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If you are experiencing mild to painful symptoms like redness, skin peeling or sores to the palms of your hands or to the soles of your feet, you may have Hand-Foot Syndrome. Hand-Foot Syndrome is a mild to severe skin reaction to chemotherapy and other therapy cancer drugs. Early detection and treatment is important so contact your doctor for a consultation.

Hand-foot syndrome (HFS), also known as Palmar-Plantar Erythrodysesthesia, is the result of small amounts of drug leaking out of very small blood vessels called capillaries in the palms of the hands and soles of the feet. Heat from sun exposure or hot water and friction from jogging or using hand tools have the potential to increase the amount of drug leakage thus causing potentially more severe reactions.

Dr. Mario E. Lacouture is a board certified dermatologist at Memorial Sloan Kettering Cancer Center in New York. Dr. Lacouture discusses the causes and effects of some specific cancer drugs on the body, not just the hands and feet.

Prevention of Hand-Foot Syndrome

Here are some actions that can be taken to prevent hand-foot syndrome which will help reduce the severity of symptoms should they develop.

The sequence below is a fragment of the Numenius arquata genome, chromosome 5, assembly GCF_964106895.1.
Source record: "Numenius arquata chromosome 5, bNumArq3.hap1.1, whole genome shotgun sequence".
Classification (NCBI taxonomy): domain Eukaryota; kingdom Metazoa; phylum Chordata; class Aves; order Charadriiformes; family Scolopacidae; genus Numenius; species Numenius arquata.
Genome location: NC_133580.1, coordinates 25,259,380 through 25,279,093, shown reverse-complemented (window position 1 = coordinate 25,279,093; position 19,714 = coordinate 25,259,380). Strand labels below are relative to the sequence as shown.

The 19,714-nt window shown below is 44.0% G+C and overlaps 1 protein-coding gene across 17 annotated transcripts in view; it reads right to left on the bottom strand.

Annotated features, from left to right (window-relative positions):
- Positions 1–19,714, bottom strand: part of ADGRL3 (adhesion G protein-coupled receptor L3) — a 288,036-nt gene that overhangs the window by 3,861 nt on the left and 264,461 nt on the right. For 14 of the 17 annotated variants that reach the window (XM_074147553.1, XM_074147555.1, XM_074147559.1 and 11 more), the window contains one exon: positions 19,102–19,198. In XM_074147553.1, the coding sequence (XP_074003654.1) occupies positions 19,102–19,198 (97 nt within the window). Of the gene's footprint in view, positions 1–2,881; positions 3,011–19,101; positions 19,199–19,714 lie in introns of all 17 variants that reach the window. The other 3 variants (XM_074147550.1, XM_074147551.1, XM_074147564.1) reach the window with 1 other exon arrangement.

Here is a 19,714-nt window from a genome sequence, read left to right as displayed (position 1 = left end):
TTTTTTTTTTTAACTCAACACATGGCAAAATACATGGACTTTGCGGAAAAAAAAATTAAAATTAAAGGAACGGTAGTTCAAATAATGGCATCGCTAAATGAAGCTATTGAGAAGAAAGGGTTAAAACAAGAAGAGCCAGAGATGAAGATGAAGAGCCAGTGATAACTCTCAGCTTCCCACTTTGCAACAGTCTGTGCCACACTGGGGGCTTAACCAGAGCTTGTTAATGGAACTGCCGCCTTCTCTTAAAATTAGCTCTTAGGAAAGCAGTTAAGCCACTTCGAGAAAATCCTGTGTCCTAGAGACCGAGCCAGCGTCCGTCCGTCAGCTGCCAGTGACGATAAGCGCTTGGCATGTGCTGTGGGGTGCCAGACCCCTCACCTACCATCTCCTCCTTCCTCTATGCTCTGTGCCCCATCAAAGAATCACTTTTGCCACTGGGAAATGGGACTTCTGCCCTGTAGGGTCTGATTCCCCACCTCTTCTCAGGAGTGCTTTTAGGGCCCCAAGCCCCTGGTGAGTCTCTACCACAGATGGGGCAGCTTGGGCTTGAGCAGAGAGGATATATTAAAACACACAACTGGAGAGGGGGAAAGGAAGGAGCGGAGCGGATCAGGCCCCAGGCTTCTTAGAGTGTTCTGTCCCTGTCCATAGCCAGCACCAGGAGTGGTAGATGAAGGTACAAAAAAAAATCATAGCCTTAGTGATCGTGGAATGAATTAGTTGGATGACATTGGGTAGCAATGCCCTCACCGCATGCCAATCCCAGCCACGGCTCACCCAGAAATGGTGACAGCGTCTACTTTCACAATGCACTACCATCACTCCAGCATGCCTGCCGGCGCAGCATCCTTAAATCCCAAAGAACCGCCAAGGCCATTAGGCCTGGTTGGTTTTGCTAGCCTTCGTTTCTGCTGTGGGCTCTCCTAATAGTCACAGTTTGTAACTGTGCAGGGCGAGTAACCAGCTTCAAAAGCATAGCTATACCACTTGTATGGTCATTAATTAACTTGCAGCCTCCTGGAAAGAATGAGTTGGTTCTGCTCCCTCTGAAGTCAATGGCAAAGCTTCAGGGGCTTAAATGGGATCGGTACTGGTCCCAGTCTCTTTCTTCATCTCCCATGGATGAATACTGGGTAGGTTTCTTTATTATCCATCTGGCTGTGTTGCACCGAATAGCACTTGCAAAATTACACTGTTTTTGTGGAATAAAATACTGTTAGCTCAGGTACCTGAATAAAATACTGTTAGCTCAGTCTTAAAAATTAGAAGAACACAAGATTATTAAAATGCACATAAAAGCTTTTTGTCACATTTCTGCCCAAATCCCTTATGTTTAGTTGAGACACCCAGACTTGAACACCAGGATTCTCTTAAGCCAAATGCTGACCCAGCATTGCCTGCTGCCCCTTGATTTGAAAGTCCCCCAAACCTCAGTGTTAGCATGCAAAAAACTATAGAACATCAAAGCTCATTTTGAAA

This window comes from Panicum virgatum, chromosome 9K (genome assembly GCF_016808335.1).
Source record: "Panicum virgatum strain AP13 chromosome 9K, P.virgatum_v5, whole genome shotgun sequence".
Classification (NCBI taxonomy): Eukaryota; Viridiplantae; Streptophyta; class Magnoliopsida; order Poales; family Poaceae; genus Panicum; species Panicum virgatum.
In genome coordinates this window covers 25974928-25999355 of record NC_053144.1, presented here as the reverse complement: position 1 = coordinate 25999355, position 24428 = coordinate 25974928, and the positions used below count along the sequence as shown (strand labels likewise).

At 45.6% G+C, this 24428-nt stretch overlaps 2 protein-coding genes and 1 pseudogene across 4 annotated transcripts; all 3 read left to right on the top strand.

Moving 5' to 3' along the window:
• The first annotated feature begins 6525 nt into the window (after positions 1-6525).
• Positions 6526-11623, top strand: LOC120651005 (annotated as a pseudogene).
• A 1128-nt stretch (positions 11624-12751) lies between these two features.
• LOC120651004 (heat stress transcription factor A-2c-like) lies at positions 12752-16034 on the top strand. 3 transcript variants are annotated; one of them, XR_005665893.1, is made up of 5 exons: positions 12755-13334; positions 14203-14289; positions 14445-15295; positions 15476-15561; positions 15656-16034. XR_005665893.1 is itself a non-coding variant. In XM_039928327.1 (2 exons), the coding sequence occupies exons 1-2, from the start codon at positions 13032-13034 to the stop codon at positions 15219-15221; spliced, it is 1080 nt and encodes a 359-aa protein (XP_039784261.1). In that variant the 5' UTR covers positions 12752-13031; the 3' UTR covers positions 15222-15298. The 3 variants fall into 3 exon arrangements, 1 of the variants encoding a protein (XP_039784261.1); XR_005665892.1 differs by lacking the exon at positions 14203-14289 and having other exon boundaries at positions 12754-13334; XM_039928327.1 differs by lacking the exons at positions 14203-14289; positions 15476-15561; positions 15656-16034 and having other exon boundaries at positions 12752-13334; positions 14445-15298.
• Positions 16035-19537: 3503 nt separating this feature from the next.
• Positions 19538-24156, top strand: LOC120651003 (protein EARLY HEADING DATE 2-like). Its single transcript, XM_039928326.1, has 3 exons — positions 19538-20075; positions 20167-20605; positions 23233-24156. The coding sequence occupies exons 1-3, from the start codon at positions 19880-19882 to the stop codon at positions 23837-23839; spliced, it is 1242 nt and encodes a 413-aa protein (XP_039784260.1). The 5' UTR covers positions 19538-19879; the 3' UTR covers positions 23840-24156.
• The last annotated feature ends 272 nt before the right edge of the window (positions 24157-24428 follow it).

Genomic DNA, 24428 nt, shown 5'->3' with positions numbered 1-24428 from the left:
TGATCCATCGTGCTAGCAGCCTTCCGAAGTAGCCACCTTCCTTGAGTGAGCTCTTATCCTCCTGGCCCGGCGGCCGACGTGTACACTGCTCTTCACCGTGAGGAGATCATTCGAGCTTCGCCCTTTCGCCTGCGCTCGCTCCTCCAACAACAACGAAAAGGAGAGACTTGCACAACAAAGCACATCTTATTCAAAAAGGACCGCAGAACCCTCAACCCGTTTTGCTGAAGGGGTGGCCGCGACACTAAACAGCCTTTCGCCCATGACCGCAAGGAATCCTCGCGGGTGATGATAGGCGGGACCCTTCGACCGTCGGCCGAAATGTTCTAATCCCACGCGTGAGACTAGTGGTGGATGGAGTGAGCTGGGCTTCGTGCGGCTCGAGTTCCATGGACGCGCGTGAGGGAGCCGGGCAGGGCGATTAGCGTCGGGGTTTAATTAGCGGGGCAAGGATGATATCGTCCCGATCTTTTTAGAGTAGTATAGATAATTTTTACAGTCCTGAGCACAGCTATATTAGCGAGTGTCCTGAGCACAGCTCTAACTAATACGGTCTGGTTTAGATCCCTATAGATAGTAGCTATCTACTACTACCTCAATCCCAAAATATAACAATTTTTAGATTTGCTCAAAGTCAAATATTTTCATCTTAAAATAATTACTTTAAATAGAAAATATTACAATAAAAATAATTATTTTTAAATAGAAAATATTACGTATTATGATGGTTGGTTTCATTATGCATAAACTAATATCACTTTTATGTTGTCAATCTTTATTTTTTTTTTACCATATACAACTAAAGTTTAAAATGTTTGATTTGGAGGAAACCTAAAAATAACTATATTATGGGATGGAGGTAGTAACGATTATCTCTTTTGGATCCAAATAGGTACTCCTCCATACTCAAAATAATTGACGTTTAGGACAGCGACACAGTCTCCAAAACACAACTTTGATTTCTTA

• Reduce friction and heat exposure to your hands and feet for a while after treatment.
  • Avoid increased pressure on the soles of the feet or palms of the hands.
  • Avoid contact with harsh chemicals, laundry detergents or cleaning products
  • Elevate your hands and feet when sitting or lying down.
  • Cool your hands and feet with an ice pack or cool pack – alternating on and off no longer than 15 minutes at a time.
  • Gently apply moisturizing creams containing urea, ammonium or lactate acid or salicylic acid.
  • Use over-the-counter acetaminophen such as Tylenol to help relieve discomfort.  Check with your doctor if strong medications are needed.

Symptoms of severe Hand-Foot Syndrome

  • Cracked, flaking or peeling skin
  • Blisters, ulcers, or sores on the skin
  • Severe pain
  • Difficulty walking or using the hands

Call your doctor immediately if you notice that your palms or soles become red or tender.

More Reading

How to Manage Hand-Foot Syndrome from Chemotherapy
Management Tips
Hand-Foot Syndrome (HFS) or Palmar-Plantar Erythrodysesthesia (PPE)
Hand-Foot Syndrome
Skin Reactions
Prevention and Management of Hand-Foot Syndromes

 

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